Australian Ground Frogs: Limnodynastidae - Painted Frog (neobatrachus Pictus): Species Accounts
Animal Life ResourceAmphibiansAustralian Ground Frogs: Limnodynastidae - Physical Characteristics, Habitat, Diet, Behavior And Reproduction, Conservation Status, Tusked Frog (adelotus Brevis): Species Accounts - GEOGRAPHIC RANGE, AUSTRALIAN GROUND FROGS AND PEOPLE
Physical characteristics: Also known as the painted burrowing frog, the painted frog is tan, yellow, orange brown, or gray with dark brown or black spots and blotches on its head, back, and legs. The upper body is almost completely covered with small, rounded warts. The frog has short but not thin front legs and longer hind legs. On the toes of each back foot, it has a black bump that it uses as a shovel, or spade, for digging. This bump, which is called a tubercle (TOO-ber-kul), gives the frog another common name, the mallee spadefoot. (A mallee is a shrubby area where a type of eucalyptus grows.) The painted frog has a short head with a rounded snout and two large eyes with vertical pupils. Males and females look similar except during the breeding season, when the males develop tiny spines on top of their warts, giving them a prickly look. Adults grow to 1.8 to 2.3 inches (4.6 to 5.8 centimeters) long from snout to rump.
Geographic range: Painted frogs live in south-central Australia, including South Australia, and likely Victoria and New South Wales.
Habitat: The painted frog lives in an area that typically has a very dry season and a rainy season. During the dry season, it stays underground in open forests or shrubby areas. In the wet, breeding season, it is found in grassy marshes, small ponds, and various pools of water.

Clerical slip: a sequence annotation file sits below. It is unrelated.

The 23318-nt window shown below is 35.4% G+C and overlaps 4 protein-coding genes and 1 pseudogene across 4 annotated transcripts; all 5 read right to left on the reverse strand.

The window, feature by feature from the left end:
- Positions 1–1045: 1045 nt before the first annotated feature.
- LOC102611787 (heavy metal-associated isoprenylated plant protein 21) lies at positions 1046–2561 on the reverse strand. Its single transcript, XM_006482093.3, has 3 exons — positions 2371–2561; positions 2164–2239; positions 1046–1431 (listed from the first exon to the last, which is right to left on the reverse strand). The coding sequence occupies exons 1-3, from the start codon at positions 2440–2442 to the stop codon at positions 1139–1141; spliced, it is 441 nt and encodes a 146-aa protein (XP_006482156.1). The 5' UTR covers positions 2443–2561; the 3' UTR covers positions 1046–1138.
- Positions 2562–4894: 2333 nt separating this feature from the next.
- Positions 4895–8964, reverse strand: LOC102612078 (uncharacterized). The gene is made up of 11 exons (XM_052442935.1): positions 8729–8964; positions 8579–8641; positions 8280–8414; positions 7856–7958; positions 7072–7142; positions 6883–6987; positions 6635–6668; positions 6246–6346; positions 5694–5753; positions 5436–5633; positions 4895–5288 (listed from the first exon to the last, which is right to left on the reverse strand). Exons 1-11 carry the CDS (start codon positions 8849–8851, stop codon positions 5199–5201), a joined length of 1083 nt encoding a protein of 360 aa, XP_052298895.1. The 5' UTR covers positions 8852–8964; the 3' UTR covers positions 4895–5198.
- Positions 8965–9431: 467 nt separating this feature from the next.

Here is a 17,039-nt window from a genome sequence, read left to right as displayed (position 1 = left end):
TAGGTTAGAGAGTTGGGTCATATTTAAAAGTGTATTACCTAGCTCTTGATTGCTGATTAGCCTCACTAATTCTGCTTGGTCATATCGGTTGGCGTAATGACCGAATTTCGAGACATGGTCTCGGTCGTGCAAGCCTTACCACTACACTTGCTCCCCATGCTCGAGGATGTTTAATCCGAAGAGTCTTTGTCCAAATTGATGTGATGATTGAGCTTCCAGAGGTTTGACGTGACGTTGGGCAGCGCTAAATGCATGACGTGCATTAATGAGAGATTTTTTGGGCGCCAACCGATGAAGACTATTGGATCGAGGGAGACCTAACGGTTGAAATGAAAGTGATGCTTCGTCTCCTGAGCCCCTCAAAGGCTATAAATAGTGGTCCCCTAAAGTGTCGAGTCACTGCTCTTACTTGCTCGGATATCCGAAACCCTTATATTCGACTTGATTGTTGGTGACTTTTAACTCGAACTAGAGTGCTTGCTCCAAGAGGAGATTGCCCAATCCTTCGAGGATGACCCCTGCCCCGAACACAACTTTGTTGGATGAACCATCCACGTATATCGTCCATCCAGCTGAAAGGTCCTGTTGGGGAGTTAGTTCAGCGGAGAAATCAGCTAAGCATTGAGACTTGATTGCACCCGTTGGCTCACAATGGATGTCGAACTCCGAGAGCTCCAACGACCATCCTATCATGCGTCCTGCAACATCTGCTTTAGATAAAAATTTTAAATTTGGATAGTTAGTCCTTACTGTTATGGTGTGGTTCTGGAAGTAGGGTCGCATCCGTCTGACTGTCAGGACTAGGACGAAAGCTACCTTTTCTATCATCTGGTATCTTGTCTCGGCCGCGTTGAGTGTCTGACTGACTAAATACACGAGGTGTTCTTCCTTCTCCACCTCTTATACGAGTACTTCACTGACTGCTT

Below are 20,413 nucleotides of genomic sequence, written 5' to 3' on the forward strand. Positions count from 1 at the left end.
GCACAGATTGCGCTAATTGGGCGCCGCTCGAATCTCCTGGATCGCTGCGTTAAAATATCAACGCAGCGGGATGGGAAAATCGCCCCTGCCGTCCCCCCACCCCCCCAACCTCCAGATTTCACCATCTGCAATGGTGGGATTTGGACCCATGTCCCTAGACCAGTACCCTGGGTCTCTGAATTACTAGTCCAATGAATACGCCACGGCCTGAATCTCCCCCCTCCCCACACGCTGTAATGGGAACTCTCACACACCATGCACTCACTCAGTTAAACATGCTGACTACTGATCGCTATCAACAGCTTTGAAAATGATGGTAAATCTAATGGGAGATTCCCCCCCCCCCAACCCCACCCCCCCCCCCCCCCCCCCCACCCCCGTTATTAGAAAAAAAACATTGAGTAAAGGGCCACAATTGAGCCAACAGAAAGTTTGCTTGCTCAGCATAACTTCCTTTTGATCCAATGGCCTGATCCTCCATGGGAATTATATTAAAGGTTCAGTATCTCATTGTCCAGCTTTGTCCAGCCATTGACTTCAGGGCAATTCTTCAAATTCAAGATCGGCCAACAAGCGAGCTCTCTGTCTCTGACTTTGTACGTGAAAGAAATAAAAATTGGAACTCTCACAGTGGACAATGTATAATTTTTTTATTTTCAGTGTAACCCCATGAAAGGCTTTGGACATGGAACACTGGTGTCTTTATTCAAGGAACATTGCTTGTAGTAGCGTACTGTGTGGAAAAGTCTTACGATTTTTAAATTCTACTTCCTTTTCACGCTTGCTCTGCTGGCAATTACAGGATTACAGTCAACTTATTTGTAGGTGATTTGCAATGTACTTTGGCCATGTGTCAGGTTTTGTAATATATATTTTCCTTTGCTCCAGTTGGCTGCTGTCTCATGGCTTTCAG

Diet: The painted frog probably eats insects and other invertebrates, but scientists have not studied them closely enough to say for sure.
Behavior and reproduction: At the beginning of the dry season, this frog digs down into the soil. Once in a suitable underground spot, the outer layer of its skin peels up from its body, but stays in one piece and attached to the frog's body to form a coat, or cocoon. Snuggled inside its cocoon with only its nose poking out, the frog enters a state of deep sleep, called estivation, which lasts until the rainy season begins in fall or winter. Once the ground becomes wet, the cocoon splits open, and the frog digs itself out of the ground. The frog apparently does all of its feeding during the rainy season. It also breeds at this time.
Males of this species, which some people call trilling frogs, float in the water and begin calling. The call is a two- or three-second purring or trilling sound. Males and females meet at marshes or other shallow pools, and the females lay clumps of up to 1,000 small eggs in plants at the edge of the water. The eggs hatch into tadpoles, which may grow to be as much as 3.5 inches (9 centimeters) long from snout to tail tip before they change into froglets.
Painted frogs and people: People rarely see this burrowing frog. Those who handle these frogs must wash their hands, because the frog's warts can ooze a gooey slime that is believed to make people sick if they get it in their mouths and swallow it.
Conservation status: The World Conservation Union (IUCN) does not consider this species to be at risk. Although it is not common, its numbers appear to be staying about the same. Some of the frogs live in protected areas, but others live in places that may be developed into farmland, which could hurt the frogs in the future. ∎
- Australian Ground Frogs: Limnodynastidae - Northern Spadefoot Toad (notaden Melanoscaphus): Species Accounts
- Australian Ground Frogs: Limnodynastidae - Tusked Frog (adelotus Brevis): Species Accounts
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